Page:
Queer cinema icon Bruce LaBruce has fearlessly tackled taboos for 30 years. The latest? 'Twincest'
The legendary Canadian artist stopped by Here & Queer to talk about his latest film, Saint-Narcisse
Here & Queer is an interview series hosted by Peter Knegt that celebrates and amplifies the work of LGBTQ artists through unfiltered conversations.
The working title of legendary Canadian queer artist Bruce LaBruce's latest film was Twincest.
"That was a hard sell at Telefilm," LaBruce laughs.
LaBruce came up with the new and final title, Saint-Narcisse, which helped lead it to be successfully funded not only by Telefilm Canada but the folks at CBC Films. It also helped eventually lead him to the set of Here & Queer, where he talked about both Saint-Narcisse and the wildly influential 30-year career that led to it. Watch the episode below:
Anchored in the Greek myth of Narcissus, Saint-Narcisse is set in 1970s Quebec and follows two more impossibly attractive young men (both played by the same actor, Félix-Antoine Duval) who discover they are identical twins separated at birth. One is in the midst of getting to know his long-lost mother, the other is trapped in an abusive gay convent, and when they finally meet, self-obsessed sparks fly.
"The new narcissism really kind of needed to be addressed," LaBruce says of the 2020 film. "The two twins are raised, one in the city and one in a monastery. And then one in the city, Dominic, he is constantly taking Polaroids of himself and he doesn't really know why he's so self-obsessed. And it's because he has this twin, which he finds out later. But when they meet, they look at each other as if it's in a mirror. And they end up having sex with each other."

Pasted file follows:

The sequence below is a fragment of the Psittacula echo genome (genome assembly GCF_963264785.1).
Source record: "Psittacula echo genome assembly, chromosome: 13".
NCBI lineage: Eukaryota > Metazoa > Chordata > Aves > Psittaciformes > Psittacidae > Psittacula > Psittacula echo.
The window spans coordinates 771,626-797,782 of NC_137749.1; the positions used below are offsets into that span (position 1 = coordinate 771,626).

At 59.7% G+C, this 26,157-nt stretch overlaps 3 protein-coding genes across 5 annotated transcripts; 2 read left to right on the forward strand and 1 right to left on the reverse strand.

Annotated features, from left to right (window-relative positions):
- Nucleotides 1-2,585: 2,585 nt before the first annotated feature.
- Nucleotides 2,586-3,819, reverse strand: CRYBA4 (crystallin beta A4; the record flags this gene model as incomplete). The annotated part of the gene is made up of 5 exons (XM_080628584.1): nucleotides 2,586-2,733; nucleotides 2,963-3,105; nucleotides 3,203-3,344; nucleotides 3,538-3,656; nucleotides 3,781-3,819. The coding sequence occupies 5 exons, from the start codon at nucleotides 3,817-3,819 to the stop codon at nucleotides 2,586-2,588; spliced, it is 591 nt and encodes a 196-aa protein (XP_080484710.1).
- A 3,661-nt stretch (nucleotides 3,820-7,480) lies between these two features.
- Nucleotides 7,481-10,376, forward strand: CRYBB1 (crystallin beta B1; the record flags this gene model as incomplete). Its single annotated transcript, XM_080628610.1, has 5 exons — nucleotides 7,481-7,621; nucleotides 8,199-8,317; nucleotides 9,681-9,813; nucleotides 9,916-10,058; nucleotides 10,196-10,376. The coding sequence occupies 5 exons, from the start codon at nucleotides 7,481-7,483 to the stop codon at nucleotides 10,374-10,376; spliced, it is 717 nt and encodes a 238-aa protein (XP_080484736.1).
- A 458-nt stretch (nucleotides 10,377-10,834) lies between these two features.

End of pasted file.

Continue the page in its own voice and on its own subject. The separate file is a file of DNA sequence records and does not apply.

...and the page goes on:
The film is hardly the first time LaBruce has tackled taboo subject matter. An active member of the local Toronto punk scene of the 1980s, he first got involved with experimental filmmaking when he started shooting Super 8 movies that documented his circle's subversive lifestyles and radical takes on sexuality. That would lead to his debut feature film, 1991's No Skin Off My Ass. Made for just $14,000, the (very) sexually explicit film played film festivals all around the world and catapulted LaBruce to icon status in the queer film world. Kurt Cobain even declared No Skin Off My Ass his favourite film.
Over three decades later, LaBruce is still causing as much trouble as ever, though he thinks Saint-Narcisse offers a more relatable subject matter than most people might think.
"You know, my films are always about taboos and fetishes," he says. "But with this one, most people can understand the attraction if they meet somebody face to face who looks like exactly like then. And especially if they have any narcissistic tendencies, it makes perfect sense that they're going to be attracted to each other."